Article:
The Coal Valley Fire Protection District will weigh the pros and cons of joining a legal fight to try and get Elliott Aviation to pay property taxes that will dry up next year, after a new law exempts the company from its bill.
"They're a volunteer fire district and their whole source of revenue is the tax base, so when you cut out a piece of that, they're going to feel it", said Derek Hancks, a Moline attorney who represents the Coal Valley district.
"I think that's certainly something the fire district will explore. Will it be cost effective for them to join in, what's the likelihood of success? I can tell you they're certainly not happy about the tax exempt status", Hancks said in an interview with WQAD on Tuesday.
The Fire Department will lose about $15,000 in property tax dollars because of the exemption, one of ten governmental taxing bodies impacted by the tax break.
On Monday, the Moline School Board voted to move forward with its attorneys to try and challenge the constitutionality of a law passed to benefit only one business.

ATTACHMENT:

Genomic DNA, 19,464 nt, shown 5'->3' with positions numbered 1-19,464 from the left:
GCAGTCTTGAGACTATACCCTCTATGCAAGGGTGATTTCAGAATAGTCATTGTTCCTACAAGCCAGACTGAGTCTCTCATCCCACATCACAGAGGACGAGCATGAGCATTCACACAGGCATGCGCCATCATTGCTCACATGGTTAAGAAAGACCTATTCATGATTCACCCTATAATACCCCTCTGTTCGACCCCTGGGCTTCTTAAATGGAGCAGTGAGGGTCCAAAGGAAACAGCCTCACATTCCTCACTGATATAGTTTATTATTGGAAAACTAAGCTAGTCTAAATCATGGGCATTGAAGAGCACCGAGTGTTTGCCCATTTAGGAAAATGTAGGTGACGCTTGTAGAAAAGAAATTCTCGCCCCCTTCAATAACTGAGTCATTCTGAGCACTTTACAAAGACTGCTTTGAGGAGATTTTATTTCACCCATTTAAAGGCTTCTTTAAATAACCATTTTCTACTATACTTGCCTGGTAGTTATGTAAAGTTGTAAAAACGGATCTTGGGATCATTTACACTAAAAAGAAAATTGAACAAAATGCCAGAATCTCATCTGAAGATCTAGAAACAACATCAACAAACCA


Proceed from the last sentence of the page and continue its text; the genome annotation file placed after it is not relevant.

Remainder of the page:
"I can't imagine that there aren't plenty of other businesses talking to attorneys to figure out ways to encourage them not to have to pay taxes", said Moline Superintendent David Moyer.
The district will lose close to $150,000 in property tax dollars, and recently announced proposals to cut several teachers.
Elliott Aviation is currently in the ninth year of a ten-year tax abatement deal, which already cuts its tax bills almost in half. They are one of five businesses in the county given incentive-based tax abatements.
But starting in June of next year, Elliott will not have to pay any property taxes on two parcels of land it leases from the Quad City Airport Authority. Critics say it's a free pass, a sweet-heart of a deal that takes money from schools when it is needed the most.
Local lawmakers lobbied for the exemption, saying Elliott might not expand its operations without it.
Gov. Pat Quinn signed the exemption into law Feb. 1.